Thursday, 17 December 2020
Nithe i dtosach suíonna - Commencement Matters
The terms of reference for the Commission on the Defence Forces were published some days ago. Why has the Department of Defence been excluded from the commission given the strategic role it plays and the input into and control it has on all matters relating to our defence forces? It seems like a glaring omission from the commission's terms of reference. It is a specific request from the representative associations. They are deeply frustrated and disappointed by the omission. I ask the Minister of State to relay to the Minister, Deputy Coveney, that he might reflect on the decision, review it and amend the terms of reference to include the Department.
The representative associations have put it eloquently when they describe this as a once in a generation body of work. The Commission on the Defence Forces is very welcome. It gives us the opportunity to examine all aspects of the Defence Forces, not just pay and conditions, which will form an integral part of the work, but also how we operate our Defence Forces and how we can make them more effective and resource them properly. A point made to me by the representative associations time and again is that we often get a very small, miserable defence budget and try to jam defence policy to fit the budget when it should be the other way around. We should devise a defence policy that is properly resourced by the Government to deliver on it. That has not happened to date.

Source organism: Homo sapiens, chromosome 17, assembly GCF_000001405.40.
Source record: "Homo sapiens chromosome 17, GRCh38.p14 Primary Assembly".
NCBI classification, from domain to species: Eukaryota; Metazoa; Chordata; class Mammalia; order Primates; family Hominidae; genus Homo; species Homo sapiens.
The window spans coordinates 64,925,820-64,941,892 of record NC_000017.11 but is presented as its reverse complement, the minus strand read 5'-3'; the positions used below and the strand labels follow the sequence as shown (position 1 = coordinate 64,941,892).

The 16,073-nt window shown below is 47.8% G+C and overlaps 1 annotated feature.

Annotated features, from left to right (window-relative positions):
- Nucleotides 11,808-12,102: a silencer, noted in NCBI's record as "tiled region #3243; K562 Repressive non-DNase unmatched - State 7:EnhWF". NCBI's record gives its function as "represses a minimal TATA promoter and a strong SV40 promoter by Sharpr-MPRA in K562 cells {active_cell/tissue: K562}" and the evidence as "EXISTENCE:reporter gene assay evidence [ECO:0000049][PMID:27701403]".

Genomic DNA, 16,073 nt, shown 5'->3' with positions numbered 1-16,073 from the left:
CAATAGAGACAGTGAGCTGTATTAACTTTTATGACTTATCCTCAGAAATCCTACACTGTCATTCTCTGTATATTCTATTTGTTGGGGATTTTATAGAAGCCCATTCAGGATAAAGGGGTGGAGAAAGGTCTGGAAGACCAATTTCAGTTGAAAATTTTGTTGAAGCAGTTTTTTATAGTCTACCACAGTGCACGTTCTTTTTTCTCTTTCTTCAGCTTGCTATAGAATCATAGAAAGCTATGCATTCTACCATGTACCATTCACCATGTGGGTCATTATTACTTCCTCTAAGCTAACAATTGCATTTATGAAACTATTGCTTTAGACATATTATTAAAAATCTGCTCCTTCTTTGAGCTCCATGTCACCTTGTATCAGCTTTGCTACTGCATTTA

Fianna Fáil has long supported our Defence Forces; we need to show that support again now. We need to amend the terms of reference to include the Department of Defence so that we can get full buy in from all stakeholders. If we do not have the representative associations on board, it will not work.